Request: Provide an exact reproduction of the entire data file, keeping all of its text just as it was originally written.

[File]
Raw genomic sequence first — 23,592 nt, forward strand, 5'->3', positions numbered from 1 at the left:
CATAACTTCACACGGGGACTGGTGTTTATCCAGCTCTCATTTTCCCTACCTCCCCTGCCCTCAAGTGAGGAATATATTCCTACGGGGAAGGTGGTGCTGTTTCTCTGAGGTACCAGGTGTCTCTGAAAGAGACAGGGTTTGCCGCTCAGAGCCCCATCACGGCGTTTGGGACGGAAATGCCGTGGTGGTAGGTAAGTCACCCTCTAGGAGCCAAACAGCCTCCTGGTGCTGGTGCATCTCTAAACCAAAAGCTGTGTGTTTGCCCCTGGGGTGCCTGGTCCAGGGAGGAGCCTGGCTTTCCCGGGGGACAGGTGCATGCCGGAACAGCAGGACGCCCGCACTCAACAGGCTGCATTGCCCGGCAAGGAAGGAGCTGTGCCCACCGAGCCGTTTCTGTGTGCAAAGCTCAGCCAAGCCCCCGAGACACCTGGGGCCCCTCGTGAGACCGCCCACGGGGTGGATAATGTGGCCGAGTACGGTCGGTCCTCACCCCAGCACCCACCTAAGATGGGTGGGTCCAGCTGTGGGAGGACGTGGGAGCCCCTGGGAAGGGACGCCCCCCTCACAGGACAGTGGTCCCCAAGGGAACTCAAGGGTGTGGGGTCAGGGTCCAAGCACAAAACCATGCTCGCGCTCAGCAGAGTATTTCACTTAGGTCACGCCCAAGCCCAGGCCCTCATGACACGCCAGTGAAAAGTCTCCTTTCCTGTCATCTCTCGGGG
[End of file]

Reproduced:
Raw genomic sequence first — 23,592 nt, forward strand, 5'->3', positions numbered from 1 at the left:
CATAACTTCACACGGGGACTGGTGTTTATCCAGCTCTCATTTTCCCTACCTCCCCTGCCCTCAAGTGAGGAATATATTCCTACGGGGAAGGTGGTGCTGTTTCTCTGAGGTACCAGGTGTCTCTGAAAGAGACAGGGTTTGCCGCTCAGAGCCCCATCACGGCGTTTGGGACGGAAATGCCGTGGTGGTAGGTAAGTCACCCTCTAGGAGCCAAACAGCCTCCTGGTGCTGGTGCATCTCTAAACCAAAAGCTGTGTGTTTGCCCCTGGGGTGCCTGGTCCAGGGAGGAGCCTGGCTTTCCCGGGGGACAGGTGCATGCCGGAACAGCAGGACGCCCGCACTCAACAGGCTGCATTGCCCGGCAAGGAAGGAGCTGTGCCCACCGAGCCGTTTCTGTGTGCAAAGCTCAGCCAAGCCCCCGAGACACCTGGGGCCCCTCGTGAGACCGCCCACGGGGTGGATAATGTGGCCGAGTACGGTCGGTCCTCACCCCAGCACCCACCTAAGATGGGTGGGTCCAGCTGTGGGAGGACGTGGGAGCCCCTGGGAAGGGACGCCCCCCTCACAGGACAGTGGTCCCCAAGGGAACTCAAGGGTGTGGGGTCAGGGTCCAAGCACAAAACCATGCTCGCGCTCAGCAGAGTATTTCACTTAGGTCACGCCCAAGCCCAGGCCCTCATGACACGCCAGTGAAAAGTCTCCTTTCCTGTCATCTCTCGGGG